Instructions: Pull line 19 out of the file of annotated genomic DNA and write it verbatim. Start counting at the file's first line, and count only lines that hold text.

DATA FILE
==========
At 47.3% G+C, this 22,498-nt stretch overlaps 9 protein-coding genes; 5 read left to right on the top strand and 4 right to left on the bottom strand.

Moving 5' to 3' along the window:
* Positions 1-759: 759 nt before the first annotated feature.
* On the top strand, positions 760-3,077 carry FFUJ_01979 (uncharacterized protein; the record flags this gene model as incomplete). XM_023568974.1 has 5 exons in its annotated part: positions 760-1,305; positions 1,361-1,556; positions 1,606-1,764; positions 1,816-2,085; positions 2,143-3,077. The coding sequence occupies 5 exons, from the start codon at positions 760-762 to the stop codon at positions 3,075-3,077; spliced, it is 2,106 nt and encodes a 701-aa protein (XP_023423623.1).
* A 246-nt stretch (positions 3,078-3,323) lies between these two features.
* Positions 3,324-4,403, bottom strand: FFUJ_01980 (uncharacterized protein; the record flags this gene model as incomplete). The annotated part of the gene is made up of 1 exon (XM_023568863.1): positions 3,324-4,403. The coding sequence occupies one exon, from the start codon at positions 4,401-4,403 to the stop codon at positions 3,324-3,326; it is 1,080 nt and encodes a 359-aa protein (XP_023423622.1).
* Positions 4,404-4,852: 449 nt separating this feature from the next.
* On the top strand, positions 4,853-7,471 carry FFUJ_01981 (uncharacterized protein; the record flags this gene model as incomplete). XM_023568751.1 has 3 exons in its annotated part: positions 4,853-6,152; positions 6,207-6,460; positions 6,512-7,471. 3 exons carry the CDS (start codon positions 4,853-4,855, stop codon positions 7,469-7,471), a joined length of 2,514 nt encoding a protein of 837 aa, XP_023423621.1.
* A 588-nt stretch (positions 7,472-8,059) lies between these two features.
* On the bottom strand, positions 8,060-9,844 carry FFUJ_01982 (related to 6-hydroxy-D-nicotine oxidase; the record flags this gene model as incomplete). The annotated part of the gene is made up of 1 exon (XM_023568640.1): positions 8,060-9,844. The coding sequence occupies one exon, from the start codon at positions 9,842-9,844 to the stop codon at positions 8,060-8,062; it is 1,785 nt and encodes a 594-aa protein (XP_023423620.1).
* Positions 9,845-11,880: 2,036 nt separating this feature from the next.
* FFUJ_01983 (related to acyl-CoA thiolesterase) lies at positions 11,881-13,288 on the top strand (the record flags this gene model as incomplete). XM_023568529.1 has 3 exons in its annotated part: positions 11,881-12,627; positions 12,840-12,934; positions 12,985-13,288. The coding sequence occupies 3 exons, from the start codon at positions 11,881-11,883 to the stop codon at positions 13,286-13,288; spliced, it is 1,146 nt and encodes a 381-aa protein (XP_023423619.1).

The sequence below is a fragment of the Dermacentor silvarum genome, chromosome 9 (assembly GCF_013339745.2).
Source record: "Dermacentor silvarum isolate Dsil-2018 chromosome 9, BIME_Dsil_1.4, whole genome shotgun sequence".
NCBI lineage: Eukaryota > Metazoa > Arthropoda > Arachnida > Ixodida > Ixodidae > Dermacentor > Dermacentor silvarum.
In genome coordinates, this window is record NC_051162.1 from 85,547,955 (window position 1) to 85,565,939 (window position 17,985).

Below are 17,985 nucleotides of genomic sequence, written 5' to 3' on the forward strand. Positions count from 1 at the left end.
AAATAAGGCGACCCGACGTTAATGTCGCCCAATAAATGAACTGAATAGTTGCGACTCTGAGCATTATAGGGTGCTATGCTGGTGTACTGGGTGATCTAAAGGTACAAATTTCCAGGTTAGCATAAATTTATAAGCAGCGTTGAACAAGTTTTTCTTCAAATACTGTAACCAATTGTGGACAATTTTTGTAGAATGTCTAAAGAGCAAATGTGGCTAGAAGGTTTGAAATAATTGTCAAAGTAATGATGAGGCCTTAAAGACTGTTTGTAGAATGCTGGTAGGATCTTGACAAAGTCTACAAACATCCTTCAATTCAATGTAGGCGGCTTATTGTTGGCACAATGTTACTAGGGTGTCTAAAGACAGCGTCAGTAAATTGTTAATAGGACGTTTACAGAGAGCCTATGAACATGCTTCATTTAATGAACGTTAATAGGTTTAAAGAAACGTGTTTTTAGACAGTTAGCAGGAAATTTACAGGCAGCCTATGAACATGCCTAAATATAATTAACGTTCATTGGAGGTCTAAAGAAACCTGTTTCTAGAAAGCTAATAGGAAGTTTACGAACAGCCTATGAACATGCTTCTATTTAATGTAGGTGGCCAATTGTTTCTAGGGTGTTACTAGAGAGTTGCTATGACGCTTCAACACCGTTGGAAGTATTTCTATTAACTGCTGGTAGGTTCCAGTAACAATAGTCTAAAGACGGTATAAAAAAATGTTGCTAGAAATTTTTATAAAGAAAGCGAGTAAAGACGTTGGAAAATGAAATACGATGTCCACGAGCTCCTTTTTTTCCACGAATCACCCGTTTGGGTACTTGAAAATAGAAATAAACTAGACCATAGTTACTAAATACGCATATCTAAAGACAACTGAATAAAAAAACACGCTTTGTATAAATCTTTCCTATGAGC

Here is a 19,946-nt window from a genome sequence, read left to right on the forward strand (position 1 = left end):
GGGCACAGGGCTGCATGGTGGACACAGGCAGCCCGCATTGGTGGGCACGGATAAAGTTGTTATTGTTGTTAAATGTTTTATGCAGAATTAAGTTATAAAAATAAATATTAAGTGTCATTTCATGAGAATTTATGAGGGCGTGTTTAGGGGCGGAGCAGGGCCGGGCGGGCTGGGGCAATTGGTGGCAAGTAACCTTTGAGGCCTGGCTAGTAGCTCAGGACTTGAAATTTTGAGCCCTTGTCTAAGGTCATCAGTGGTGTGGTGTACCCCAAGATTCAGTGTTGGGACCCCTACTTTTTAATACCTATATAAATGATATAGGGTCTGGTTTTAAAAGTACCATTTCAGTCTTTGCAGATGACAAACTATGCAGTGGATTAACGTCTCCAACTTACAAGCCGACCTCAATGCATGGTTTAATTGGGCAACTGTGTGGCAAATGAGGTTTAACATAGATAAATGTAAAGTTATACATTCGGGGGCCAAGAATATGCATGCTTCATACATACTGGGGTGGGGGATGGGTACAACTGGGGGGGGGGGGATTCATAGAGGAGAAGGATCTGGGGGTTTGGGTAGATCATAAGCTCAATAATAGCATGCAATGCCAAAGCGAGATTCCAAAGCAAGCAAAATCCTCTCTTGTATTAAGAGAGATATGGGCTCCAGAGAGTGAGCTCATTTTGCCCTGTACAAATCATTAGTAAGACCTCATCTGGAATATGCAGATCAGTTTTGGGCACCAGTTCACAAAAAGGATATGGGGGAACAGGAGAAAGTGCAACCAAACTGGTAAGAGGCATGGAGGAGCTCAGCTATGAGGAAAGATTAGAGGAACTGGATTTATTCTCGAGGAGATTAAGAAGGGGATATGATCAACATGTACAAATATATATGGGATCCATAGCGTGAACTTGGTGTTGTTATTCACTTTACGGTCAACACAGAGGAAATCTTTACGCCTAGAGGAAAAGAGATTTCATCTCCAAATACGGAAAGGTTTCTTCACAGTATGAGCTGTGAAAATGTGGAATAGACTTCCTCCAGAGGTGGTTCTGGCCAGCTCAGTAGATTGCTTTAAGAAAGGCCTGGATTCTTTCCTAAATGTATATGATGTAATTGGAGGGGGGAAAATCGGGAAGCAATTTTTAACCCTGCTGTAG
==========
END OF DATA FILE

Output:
Here is a 19,946-nt window from a genome sequence, read left to right on the forward strand (position 1 = left end):